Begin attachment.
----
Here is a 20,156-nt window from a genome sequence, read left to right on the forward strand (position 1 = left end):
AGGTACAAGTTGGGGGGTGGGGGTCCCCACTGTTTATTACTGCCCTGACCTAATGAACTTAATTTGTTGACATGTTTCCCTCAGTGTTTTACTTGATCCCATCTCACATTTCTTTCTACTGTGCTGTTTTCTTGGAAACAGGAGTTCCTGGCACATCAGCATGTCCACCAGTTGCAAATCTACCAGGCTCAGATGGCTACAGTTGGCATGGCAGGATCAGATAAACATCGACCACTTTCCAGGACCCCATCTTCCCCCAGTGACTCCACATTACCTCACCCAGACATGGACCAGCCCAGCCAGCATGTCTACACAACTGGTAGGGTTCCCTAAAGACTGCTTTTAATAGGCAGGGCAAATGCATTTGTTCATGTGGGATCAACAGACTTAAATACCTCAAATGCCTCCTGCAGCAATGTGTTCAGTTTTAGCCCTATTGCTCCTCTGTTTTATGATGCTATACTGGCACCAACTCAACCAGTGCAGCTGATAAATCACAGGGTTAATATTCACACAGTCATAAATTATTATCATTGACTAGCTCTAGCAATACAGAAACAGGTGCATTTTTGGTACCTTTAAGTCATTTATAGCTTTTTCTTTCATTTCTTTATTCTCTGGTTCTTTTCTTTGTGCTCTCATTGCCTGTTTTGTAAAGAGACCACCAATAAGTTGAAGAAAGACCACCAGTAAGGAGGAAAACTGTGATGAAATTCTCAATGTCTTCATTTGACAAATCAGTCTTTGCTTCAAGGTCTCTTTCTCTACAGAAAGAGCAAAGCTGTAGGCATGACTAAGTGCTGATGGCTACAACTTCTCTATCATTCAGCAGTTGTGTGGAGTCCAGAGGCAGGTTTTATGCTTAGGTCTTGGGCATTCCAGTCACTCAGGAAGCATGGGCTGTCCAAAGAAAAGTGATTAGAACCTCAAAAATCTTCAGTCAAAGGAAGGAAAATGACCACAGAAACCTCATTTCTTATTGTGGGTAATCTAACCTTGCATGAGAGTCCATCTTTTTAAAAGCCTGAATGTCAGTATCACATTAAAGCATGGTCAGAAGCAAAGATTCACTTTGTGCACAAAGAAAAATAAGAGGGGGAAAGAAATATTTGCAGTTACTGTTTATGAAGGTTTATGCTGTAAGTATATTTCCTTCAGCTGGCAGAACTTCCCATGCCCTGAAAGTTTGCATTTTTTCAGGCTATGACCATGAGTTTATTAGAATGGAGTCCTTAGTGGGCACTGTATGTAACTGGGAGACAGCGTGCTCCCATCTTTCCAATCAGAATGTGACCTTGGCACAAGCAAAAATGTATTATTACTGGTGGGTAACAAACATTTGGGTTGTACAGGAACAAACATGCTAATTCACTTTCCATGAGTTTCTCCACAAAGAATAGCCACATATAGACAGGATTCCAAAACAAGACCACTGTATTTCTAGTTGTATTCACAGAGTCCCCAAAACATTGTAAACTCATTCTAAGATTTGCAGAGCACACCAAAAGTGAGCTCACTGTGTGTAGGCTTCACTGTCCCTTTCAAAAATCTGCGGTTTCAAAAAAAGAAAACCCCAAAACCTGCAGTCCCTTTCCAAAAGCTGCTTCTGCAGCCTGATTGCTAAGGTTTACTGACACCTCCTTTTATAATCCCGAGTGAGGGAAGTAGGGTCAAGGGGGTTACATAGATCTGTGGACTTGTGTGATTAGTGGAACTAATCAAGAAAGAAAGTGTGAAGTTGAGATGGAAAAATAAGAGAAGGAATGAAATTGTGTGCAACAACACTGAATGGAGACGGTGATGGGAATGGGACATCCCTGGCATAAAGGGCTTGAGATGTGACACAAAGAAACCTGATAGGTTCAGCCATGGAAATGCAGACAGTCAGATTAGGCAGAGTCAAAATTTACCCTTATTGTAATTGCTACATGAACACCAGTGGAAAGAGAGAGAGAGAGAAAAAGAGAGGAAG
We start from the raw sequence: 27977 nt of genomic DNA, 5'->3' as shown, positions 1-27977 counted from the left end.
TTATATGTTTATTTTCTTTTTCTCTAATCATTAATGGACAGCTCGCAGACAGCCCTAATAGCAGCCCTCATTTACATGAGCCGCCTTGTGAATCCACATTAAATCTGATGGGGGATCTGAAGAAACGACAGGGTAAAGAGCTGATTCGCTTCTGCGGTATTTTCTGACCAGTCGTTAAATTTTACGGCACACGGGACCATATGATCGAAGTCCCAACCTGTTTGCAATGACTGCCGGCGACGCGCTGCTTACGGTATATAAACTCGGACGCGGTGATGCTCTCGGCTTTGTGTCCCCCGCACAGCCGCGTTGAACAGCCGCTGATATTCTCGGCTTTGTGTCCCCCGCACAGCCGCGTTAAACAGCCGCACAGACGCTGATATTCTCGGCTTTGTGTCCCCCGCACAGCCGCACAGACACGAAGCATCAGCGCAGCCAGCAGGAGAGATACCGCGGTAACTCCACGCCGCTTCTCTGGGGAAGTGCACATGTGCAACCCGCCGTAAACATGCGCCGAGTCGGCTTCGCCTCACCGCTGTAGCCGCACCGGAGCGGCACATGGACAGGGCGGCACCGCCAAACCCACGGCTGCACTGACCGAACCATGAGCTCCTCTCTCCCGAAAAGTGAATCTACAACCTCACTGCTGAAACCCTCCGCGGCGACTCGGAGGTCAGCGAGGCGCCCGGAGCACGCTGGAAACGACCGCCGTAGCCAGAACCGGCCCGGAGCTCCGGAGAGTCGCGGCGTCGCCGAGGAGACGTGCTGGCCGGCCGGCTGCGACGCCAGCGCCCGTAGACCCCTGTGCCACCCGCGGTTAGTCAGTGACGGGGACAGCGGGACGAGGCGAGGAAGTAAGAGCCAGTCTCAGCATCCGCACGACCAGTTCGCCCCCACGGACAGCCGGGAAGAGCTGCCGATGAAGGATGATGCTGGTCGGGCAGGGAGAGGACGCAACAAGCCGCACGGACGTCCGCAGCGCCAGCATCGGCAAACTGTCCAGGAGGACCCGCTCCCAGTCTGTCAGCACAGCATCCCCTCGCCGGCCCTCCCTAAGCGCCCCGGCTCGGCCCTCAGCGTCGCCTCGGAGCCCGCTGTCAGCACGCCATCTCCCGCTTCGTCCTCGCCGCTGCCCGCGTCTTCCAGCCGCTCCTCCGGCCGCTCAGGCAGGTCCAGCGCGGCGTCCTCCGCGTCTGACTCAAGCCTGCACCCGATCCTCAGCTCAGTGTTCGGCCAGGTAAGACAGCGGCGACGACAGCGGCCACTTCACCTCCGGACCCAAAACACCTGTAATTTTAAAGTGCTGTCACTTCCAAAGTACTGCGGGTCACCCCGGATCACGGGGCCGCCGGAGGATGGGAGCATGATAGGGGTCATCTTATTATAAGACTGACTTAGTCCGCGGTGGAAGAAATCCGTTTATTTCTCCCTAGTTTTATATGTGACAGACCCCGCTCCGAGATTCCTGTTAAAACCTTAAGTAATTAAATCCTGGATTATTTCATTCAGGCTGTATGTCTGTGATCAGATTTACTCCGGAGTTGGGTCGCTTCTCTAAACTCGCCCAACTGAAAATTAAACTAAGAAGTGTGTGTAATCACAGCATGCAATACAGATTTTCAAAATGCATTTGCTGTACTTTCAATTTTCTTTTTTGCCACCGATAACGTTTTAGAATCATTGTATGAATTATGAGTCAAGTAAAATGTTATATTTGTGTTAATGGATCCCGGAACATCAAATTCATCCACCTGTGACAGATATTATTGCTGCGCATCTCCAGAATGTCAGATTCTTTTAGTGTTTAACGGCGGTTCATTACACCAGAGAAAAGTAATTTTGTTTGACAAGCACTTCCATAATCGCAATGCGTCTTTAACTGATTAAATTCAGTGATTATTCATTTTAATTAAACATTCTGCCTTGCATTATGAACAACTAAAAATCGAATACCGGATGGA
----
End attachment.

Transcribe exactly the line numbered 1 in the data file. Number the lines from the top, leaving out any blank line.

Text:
Here is a 20,156-nt window from a genome sequence, read left to right on the forward strand (position 1 = left end):